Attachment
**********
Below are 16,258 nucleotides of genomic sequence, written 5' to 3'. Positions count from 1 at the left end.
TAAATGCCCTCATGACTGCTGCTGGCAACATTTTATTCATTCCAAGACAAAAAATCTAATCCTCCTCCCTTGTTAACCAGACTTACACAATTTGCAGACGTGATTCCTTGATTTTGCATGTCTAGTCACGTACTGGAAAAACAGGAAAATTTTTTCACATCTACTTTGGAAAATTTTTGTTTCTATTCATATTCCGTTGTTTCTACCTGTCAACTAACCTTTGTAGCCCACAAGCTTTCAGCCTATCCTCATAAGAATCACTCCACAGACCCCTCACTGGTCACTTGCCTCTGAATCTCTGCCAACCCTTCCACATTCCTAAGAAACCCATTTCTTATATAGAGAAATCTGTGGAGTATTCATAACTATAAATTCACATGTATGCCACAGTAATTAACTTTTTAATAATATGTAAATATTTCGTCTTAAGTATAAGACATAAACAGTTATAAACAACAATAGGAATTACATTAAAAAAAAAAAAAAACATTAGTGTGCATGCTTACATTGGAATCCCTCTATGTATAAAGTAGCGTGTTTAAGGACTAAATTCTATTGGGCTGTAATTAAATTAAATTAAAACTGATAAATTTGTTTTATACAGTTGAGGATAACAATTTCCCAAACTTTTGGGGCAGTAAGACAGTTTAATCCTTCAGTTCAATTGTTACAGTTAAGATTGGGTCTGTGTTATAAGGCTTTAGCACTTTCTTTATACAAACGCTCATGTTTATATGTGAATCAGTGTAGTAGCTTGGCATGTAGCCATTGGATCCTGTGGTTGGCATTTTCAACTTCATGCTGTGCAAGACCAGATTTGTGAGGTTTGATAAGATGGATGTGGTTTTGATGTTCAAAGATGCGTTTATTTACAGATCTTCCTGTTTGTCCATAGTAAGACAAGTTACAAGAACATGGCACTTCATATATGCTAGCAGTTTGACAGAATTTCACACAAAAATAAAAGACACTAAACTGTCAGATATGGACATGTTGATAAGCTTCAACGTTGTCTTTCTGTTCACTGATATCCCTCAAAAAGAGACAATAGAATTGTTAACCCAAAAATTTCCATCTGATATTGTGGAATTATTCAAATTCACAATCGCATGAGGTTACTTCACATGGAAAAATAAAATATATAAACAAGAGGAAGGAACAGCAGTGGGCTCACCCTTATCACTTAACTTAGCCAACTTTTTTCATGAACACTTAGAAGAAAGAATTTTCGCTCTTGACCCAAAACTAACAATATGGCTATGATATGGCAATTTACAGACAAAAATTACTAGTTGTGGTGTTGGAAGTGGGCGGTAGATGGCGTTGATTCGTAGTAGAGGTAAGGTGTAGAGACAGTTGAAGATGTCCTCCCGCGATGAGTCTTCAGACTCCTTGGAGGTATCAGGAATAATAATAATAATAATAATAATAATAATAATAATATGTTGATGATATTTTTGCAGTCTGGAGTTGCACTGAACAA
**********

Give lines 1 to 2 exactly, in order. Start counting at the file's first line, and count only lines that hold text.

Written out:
Below are 16,258 nucleotides of genomic sequence, written 5' to 3'. Positions count from 1 at the left end.
TAAATGCCCTCATGACTGCTGCTGGCAACATTTTATTCATTCCAAGACAAAAAATCTAATCCTCCTCCCTTGTTAACCAGACTTACACAATTTGCAGACGTGATTCCTTGATTTTGCATGTCTAGTCACGTACTGGAAAAACAGGAAAATTTTTTCACATCTACTTTGGAAAATTTTTGTTTCTATTCATATTCCGTTGTTTCTACCTGTCAACTAACCTTTGTAGCCCACAAGCTTTCAGCCTATCCTCATAAGAATCACTCCACAGACCCCTCACTGGTCACTTGCCTCTGAATCTCTGCCAACCCTTCCACATTCCTAAGAAACCCATTTCTTATATAGAGAAATCTGTGGAGTATTCATAACTATAAATTCACATGTATGCCACAGTAATTAACTTTTTAATAATATGTAAATATTTCGTCTTAAGTATAAGACATAAACAGTTATAAACAACAATAGGAATTACATTAAAAAAAAAAAAAAACATTAGTGTGCATGCTTACATTGGAATCCCTCTATGTATAAAGTAGCGTGTTTAAGGACTAAATTCTATTGGGCTGTAATTAAATTAAATTAAAACTGATAAATTTGTTTTATACAGTTGAGGATAACAATTTCCCAAACTTTTGGGGCAGTAAGACAGTTTAATCCTTCAGTTCAATTGTTACAGTTAAGATTGGGTCTGTGTTATAAGGCTTTAGCACTTTCTTTATACAAACGCTCATGTTTATATGTGAATCAGTGTAGTAGCTTGGCATGTAGCCATTGGATCCTGTGGTTGGCATTTTCAACTTCATGCTGTGCAAGACCAGATTTGTGAGGTTTGATAAGATGGATGTGGTTTTGATGTTCAAAGATGCGTTTATTTACAGATCTTCCTGTTTGTCCATAGTAAGACAAGTTACAAGAACATGGCACTTCATATATGCTAGCAGTTTGACAGAATTTCACACAAAAATAAAAGACACTAAACTGTCAGATATGGACATGTTGATAAGCTTCAACGTTGTCTTTCTGTTCACTGATATCCCTCAAAAAGAGACAATAGAATTGTTAACCCAAAAATTTCCATCTGATATTGTGGAATTATTCAAATTCACAATCGCATGAGGTTACTTCACATGGAAAAATAAAATATATAAACAAGAGGAAGGAACAGCAGTGGGCTCACCCTTATCACTTAACTTAGCCAACTTTTTTCATGAACACTTAGAAGAAAGAATTTTCGCTCTTGACCCAAAACTAACAATATGGCTATGATATGGCAATTTACAGACAAAAATTACTAGTTGTGGTGTTGGAAGTGGGCGGTAGATGGCGTTGATTCGTAGTAGAGGTAAGGTGTAGAGACAGTTGAAGATGTCCTCCCGCGATGAGTCTTCAGACTCCTTGGAGGTATCAGGAATAATAATAATAATAATAATAATAATAATAATAATATGTTGATGATATTTTTGCAGTCTGGAGTTGCACTGAACAA